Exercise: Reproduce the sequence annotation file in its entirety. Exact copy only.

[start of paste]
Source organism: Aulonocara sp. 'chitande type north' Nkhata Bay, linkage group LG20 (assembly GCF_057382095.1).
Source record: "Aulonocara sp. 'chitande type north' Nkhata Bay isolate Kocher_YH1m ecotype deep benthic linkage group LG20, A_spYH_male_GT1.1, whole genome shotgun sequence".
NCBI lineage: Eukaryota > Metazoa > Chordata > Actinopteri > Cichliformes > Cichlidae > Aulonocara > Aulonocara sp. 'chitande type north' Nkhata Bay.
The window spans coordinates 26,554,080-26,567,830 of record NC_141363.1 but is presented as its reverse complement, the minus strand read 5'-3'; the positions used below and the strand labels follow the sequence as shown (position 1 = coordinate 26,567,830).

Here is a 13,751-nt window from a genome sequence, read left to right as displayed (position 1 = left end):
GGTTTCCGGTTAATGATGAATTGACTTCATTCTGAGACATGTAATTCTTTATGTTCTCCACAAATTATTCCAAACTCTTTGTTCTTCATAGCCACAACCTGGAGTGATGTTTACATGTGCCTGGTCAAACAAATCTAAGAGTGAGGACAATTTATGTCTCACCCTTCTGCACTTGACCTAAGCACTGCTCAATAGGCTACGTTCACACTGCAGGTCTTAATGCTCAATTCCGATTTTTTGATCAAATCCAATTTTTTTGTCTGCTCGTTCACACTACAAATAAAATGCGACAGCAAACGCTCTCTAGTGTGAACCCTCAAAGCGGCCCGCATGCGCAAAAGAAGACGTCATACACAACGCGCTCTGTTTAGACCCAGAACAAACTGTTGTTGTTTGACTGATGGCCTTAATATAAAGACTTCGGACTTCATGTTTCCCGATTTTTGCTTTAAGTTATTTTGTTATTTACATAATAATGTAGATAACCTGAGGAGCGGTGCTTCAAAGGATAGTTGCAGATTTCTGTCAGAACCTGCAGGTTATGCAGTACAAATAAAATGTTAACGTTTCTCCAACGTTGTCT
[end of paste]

Source organism: Aulonocara sp. 'chitande type north' Nkhata Bay, linkage group LG20 (assembly GCF_057382095.1).
Source record: "Aulonocara sp. 'chitande type north' Nkhata Bay isolate Kocher_YH1m ecotype deep benthic linkage group LG20, A_spYH_male_GT1.1, whole genome shotgun sequence".
NCBI lineage: Eukaryota > Metazoa > Chordata > Actinopteri > Cichliformes > Cichlidae > Aulonocara > Aulonocara sp. 'chitande type north' Nkhata Bay.
The window spans coordinates 26,554,080-26,567,830 of record NC_141363.1 but is presented as its reverse complement, the minus strand read 5'-3'; the positions used below and the strand labels follow the sequence as shown (position 1 = coordinate 26,567,830).

Here is a 13,751-nt window from a genome sequence, read left to right as displayed (position 1 = left end):
GGTTTCCGGTTAATGATGAATTGACTTCATTCTGAGACATGTAATTCTTTATGTTCTCCACAAATTATTCCAAACTCTTTGTTCTTCATAGCCACAACCTGGAGTGATGTTTACATGTGCCTGGTCAAACAAATCTAAGAGTGAGGACAATTTATGTCTCACCCTTCTGCACTTGACCTAAGCACTGCTCAATAGGCTACGTTCACACTGCAGGTCTTAATGCTCAATTCCGATTTTTTGATCAAATCCAATTTTTTTGTCTGCTCGTTCACACTACAAATAAAATGCGACAGCAAACGCTCTCTAGTGTGAACCCTCAAAGCGGCCCGCATGCGCAAAAGAAGACGTCATACACAACGCGCTCTGTTTAGACCCAGAACAAACTGTTGTTGTTTGACTGATGGCCTTAATATAAAGACTTCGGACTTCATGTTTCCCGATTTTTGCTTTAAGTTATTTTGTTATTTACATAATAATGTAGATAACCTGAGGAGCGGTGCTTCAAAGGATAGTTGCAGATTTCTGTCAGAACCTGCAGGTTATGCAGTACAAATAAAATGTTAACGTTTCTCCAACGTTGTCT